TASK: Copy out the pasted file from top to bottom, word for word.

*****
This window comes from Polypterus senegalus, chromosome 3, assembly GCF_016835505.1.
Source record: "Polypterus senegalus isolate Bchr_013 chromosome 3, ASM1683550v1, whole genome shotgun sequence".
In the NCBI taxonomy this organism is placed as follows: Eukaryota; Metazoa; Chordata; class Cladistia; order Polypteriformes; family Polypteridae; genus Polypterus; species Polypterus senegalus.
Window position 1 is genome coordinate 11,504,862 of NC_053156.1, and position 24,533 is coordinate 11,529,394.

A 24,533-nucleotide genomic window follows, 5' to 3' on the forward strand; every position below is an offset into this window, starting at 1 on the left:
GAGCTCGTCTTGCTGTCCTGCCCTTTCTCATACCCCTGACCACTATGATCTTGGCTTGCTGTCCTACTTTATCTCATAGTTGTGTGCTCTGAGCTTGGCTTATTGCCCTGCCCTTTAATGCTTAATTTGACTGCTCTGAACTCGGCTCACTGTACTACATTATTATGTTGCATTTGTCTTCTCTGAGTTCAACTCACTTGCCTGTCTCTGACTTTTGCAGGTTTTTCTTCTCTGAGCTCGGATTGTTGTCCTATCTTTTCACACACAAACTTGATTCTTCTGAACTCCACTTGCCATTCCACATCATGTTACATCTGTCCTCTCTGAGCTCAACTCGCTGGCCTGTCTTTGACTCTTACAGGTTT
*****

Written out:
This window comes from Polypterus senegalus, chromosome 3, assembly GCF_016835505.1.
Source record: "Polypterus senegalus isolate Bchr_013 chromosome 3, ASM1683550v1, whole genome shotgun sequence".
In the NCBI taxonomy this organism is placed as follows: Eukaryota; Metazoa; Chordata; class Cladistia; order Polypteriformes; family Polypteridae; genus Polypterus; species Polypterus senegalus.
Window position 1 is genome coordinate 11,504,862 of NC_053156.1, and position 24,533 is coordinate 11,529,394.

A 24,533-nucleotide genomic window follows, 5' to 3' on the forward strand; every position below is an offset into this window, starting at 1 on the left:
GAGCTCGTCTTGCTGTCCTGCCCTTTCTCATACCCCTGACCACTATGATCTTGGCTTGCTGTCCTACTTTATCTCATAGTTGTGTGCTCTGAGCTTGGCTTATTGCCCTGCCCTTTAATGCTTAATTTGACTGCTCTGAACTCGGCTCACTGTACTACATTATTATGTTGCATTTGTCTTCTCTGAGTTCAACTCACTTGCCTGTCTCTGACTTTTGCAGGTTTTTCTTCTCTGAGCTCGGATTGTTGTCCTATCTTTTCACACACAAACTTGATTCTTCTGAACTCCACTTGCCATTCCACATCATGTTACATCTGTCCTCTCTGAGCTCAACTCGCTGGCCTGTCTTTGACTCTTACAGGTTT